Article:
Plagiarism in the Internet Age
Darren Di Lieto, the operator of the Little Chimp Society web site, has blogged about a troubling incident in which the series of interviews of illustrators, which he conducted for the LCS web site, were stolen wholesale and published in book-and-CD form, along with the sample illustrations he included with the interviews. Luc Latulippe, one of the illustrators whose work was ripped off, has blogged about it as well.
The publication is called Colorful Illustrations 93°C, and the publisher is (if you can believe the information in the book) called “Great Creativity organization”. The interviews and illustrations are copy-and-pasted directly from the web site, and to compound the theft, the image files are all included on a CD with the book, as if they were clip-art bundled with the price of the book.
This is an open-and-shut copyright infringement case - even without registration of the copyright it would be trivially easy to show where the material came from and that it was used without permission - and a good lawyer could probably include some additional complaints, perhaps involving “right of publicity” (the included illustrators didn’t give permission to be profiled in this book). In theory.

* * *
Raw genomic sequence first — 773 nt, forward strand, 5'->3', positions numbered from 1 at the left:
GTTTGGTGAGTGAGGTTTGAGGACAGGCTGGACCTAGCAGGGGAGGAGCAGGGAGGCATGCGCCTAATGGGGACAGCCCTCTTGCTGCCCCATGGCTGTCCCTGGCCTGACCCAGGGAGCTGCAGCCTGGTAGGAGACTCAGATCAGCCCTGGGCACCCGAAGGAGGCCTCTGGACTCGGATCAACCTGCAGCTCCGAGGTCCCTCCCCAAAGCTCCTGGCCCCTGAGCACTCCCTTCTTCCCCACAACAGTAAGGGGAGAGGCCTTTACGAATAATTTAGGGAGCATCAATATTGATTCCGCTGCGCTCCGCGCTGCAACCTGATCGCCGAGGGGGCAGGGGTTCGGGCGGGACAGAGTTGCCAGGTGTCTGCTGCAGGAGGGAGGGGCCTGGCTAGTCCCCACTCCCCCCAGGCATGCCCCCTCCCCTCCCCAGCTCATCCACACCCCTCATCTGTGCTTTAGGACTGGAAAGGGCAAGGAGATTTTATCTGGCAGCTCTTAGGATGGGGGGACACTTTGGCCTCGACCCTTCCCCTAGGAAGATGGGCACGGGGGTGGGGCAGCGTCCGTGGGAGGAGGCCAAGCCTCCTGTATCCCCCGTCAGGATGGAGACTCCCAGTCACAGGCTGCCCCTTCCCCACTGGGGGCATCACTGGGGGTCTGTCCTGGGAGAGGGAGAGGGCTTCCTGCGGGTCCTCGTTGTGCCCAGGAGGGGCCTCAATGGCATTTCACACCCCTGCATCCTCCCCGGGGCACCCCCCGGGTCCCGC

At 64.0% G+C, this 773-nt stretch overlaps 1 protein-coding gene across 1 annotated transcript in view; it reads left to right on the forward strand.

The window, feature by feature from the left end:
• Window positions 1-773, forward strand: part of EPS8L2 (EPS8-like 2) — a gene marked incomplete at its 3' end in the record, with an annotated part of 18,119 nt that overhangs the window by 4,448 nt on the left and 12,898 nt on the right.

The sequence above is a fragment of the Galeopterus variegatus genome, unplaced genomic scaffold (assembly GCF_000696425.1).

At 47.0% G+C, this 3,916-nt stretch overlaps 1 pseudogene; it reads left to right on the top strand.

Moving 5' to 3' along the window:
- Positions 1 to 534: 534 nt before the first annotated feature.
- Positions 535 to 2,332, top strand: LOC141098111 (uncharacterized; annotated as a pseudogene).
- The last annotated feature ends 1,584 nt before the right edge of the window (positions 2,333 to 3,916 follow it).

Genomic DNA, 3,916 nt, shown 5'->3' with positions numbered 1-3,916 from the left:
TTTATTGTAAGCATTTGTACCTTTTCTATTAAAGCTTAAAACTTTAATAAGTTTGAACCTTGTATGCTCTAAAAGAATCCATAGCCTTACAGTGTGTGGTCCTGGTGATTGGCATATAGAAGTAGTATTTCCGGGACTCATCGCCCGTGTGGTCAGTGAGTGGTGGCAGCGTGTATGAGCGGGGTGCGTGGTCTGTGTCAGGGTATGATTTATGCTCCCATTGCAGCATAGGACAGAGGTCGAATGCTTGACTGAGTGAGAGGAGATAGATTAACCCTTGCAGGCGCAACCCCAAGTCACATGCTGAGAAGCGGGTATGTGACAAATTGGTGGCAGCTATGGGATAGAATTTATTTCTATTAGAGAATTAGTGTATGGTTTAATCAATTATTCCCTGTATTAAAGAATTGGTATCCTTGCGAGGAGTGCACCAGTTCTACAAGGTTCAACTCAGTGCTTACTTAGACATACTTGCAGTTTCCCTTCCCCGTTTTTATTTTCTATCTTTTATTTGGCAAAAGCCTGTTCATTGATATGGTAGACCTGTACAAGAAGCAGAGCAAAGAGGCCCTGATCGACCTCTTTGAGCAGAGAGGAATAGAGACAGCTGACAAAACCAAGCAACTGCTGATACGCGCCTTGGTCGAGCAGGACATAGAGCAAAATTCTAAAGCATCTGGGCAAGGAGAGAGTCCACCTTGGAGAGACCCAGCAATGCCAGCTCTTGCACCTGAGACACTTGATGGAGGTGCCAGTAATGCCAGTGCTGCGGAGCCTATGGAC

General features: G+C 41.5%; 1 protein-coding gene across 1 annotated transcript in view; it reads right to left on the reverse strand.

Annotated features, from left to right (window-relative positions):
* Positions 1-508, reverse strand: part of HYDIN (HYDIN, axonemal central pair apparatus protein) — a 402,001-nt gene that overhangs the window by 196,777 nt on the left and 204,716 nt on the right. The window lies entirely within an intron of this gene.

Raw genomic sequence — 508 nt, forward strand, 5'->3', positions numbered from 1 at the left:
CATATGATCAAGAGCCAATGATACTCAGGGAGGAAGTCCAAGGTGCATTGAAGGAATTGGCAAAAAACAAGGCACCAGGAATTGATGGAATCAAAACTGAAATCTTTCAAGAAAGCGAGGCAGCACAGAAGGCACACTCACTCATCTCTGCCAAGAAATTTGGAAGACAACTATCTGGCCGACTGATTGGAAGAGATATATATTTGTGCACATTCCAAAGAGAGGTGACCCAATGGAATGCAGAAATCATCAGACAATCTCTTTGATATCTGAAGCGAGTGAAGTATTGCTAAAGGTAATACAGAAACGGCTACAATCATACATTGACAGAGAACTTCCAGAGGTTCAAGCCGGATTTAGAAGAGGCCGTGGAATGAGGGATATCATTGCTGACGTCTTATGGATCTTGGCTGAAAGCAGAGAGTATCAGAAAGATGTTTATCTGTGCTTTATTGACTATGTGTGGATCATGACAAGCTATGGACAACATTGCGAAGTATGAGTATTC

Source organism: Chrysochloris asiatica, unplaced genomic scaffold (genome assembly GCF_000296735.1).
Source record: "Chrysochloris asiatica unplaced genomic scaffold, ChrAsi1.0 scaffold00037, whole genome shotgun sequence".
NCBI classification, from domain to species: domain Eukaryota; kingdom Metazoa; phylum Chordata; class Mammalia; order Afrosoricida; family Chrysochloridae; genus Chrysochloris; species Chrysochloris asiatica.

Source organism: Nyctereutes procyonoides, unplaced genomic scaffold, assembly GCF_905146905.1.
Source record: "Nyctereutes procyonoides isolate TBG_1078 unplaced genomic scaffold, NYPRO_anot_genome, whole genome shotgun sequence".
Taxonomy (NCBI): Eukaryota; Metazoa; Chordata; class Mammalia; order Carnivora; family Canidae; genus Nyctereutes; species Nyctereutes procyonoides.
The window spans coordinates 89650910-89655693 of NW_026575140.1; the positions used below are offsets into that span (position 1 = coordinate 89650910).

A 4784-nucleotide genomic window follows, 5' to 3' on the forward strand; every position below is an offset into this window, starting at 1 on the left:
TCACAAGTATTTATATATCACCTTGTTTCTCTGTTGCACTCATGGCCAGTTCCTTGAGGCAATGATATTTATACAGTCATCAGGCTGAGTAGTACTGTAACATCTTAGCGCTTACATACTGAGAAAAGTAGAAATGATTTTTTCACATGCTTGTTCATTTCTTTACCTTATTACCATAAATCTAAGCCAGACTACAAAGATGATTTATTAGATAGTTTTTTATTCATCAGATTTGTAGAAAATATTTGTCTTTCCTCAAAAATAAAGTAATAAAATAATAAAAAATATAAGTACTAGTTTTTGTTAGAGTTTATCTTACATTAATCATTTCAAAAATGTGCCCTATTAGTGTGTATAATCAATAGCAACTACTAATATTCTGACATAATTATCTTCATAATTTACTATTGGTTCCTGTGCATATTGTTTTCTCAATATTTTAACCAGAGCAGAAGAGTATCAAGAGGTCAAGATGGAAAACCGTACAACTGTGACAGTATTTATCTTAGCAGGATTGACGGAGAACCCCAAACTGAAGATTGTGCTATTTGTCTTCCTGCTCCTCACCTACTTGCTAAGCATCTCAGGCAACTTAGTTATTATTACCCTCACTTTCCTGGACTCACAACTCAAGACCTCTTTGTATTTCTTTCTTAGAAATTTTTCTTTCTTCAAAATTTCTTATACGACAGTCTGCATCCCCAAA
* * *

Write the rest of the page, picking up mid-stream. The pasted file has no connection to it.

The main problem is that the publisher is in Hong Kong. As part of the People’s Republic of China - which as a communist state for a long time didn’t recognize the legal concept of private intellectual property at all - copyright enforcement there is… weak. If you think suing someone in Czechia or Colombia or even Chad would be challenging, China is an especially challenging venue. Even though China is a signatory to the Berne Convention covering international copyright, even Microsoft has a difficult time getting the Chinese government to enforce copyright law to protect bootleg copies of Windows that are being produced in that country. For a bunch of working-class illustrators going after a small publisher sneaky enough to use a fake ISBN… it doesn’t look good.
This sort of thing - at least something this blatant - doesn’t happen often in the tightly-knit, in-bred world of comics publishing. If there’s a silver lining to the Diamond monopoly on distribution to the comics-shop market in North America, it’s the fact that you could successfully cut off a plagiarist’s access to that market by contacting one company (and I have no doubt that the folks at Diamond would do that if presented with evidence of something like this). But as the global market for comics shifts to other channels (the bookstore distributors, print-on-demand and other direct sales, online publishing, etc.) the chance of this increases.